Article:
Book Forum: Harford and Caplan on Statistical Discrimination

The Logic of Life contains an excellent chapter explaining statistical discrimination but does the theory hold up?  Bryan Caplan says no

…[Tim] heavily emphasizes a few experiments showing that statistical
discrimination could be a "self-fulfilling prophesy." For example, he
describes a resume experiment where otherwise identical fake resumes
with "black names" were less likely to get a response. "High-quality
applicants were more likely to be invited for an interview, but only if
they were white. Employers didn’t seem to notice whether black
applicants had extra skills or experience." If that is how employers
treat black applicants, what’s the point of trying? As Tim asks, "Why
bother to get a degree or work experience if you are young, gifted, and

But is it really true that the market fails to reward blacks for
getting more education? Is it even true that the market rewards them
less? I tested these claims using one of the world’s best labor data
sets, the NLSY.  The results directly contradict Tim’s self-fulfilling prophesy story.  Blacks actually get a substantially larger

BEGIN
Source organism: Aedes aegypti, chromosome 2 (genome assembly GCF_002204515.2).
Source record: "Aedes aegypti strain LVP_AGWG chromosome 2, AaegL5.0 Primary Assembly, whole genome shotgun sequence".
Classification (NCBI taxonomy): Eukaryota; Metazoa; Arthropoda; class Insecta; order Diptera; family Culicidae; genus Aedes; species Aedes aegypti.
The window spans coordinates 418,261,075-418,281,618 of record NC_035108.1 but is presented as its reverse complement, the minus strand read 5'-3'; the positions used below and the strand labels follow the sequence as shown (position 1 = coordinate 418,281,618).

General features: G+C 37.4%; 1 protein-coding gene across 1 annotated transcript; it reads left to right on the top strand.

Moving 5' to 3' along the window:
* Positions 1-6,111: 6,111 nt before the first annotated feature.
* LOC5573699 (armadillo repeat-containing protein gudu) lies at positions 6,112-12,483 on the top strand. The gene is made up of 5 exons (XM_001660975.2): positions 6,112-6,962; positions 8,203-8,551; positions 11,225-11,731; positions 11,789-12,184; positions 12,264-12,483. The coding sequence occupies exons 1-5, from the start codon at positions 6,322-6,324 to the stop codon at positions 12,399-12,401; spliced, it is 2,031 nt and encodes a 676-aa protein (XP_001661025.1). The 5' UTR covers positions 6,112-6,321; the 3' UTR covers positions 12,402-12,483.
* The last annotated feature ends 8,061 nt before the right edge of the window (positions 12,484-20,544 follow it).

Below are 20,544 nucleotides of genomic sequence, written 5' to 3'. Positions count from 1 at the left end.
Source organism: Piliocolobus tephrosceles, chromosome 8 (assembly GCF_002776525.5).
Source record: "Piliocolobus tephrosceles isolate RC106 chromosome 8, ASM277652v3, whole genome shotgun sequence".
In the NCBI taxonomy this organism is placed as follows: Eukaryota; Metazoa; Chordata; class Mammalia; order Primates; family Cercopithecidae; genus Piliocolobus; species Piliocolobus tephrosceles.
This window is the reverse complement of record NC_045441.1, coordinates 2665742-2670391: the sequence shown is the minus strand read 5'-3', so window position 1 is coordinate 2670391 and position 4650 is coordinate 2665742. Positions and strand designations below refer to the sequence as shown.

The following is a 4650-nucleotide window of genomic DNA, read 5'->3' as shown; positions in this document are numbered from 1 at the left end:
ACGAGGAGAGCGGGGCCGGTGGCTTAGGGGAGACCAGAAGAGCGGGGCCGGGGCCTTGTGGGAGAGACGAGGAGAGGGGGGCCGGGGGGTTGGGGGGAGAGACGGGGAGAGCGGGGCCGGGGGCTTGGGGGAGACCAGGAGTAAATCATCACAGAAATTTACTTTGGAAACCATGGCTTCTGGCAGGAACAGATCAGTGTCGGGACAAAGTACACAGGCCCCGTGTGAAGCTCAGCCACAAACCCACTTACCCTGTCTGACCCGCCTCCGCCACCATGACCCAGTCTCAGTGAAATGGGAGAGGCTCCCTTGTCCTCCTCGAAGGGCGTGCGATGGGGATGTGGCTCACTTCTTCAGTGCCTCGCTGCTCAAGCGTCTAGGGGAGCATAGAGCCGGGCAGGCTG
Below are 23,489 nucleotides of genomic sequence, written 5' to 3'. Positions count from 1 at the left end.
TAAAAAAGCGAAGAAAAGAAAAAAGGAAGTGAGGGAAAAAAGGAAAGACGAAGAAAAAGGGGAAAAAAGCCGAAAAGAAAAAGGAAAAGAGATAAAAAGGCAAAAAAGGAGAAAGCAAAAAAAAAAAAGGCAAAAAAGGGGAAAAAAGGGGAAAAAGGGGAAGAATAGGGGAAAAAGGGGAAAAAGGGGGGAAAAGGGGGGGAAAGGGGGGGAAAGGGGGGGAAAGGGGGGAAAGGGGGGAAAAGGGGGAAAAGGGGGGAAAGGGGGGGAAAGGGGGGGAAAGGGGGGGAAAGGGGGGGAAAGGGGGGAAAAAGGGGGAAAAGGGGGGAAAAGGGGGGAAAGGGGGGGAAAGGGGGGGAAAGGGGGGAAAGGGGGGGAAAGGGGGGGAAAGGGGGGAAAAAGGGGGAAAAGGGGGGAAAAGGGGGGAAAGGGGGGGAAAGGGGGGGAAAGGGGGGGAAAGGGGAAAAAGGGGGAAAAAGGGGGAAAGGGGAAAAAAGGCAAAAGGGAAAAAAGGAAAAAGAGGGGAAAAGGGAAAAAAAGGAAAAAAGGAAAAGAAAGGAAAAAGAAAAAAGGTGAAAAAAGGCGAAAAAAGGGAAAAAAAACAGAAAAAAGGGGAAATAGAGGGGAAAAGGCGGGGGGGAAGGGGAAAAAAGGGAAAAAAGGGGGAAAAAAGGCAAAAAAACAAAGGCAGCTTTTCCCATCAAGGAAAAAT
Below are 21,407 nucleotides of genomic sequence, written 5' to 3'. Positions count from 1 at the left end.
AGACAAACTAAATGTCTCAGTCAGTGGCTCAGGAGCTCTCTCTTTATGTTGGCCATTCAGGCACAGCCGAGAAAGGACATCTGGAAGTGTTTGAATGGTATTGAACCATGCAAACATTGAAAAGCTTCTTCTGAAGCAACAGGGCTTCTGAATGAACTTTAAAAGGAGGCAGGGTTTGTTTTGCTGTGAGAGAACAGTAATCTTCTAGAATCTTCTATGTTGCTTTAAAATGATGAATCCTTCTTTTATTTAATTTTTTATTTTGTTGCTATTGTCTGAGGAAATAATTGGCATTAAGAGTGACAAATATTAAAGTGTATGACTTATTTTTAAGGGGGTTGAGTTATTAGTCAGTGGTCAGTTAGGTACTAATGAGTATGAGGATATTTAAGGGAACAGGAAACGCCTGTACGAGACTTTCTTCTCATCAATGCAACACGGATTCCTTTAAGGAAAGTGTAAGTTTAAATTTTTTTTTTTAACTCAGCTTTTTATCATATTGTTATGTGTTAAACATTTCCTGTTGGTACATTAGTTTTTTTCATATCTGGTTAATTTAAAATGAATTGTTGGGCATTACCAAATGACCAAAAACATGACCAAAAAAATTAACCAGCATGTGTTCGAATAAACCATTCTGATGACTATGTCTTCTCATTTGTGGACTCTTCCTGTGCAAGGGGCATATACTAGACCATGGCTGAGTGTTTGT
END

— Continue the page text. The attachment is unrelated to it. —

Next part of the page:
return to education than non-blacks! The same goes for experience,
though the result is not statistically significant. The real lesson of
the data is that if you are young, gifted, and black, you should get a
ton of education, because it has an exceptionally large pay-off.

Why would this be so?  I’m not sure, but one simple story is that counter-stereotypical
behavior stands out. When my sons were young, my wife was working a
lot, so I often took my kids places on my own. Funny thing: Time and
again, strangers came up and said, "Wow, you’re such a great dad!" But
there were moms of young kids doing the same thing in plain sight, and
the strangers rarely praised them.  Why not?  Because a dad taking care of two babies is counter-stereotypical, which grabs people’s attention. 

Purely anecdotal, yes. But it is consistent with the small academic
literature on counter-stereotypical behavior. If you clearly violate
expectations, people not only notice; they often over-react.

The upshot is that stereotypes may actually be self-reversing
rather than self-fulfilling. The marginal payoff of distinguishing
yourself from the pack is high if people think poorly of the typical
member of the pack.

Bryan has much more on the unpleasant truths about discrimination.  Read the whole thing.


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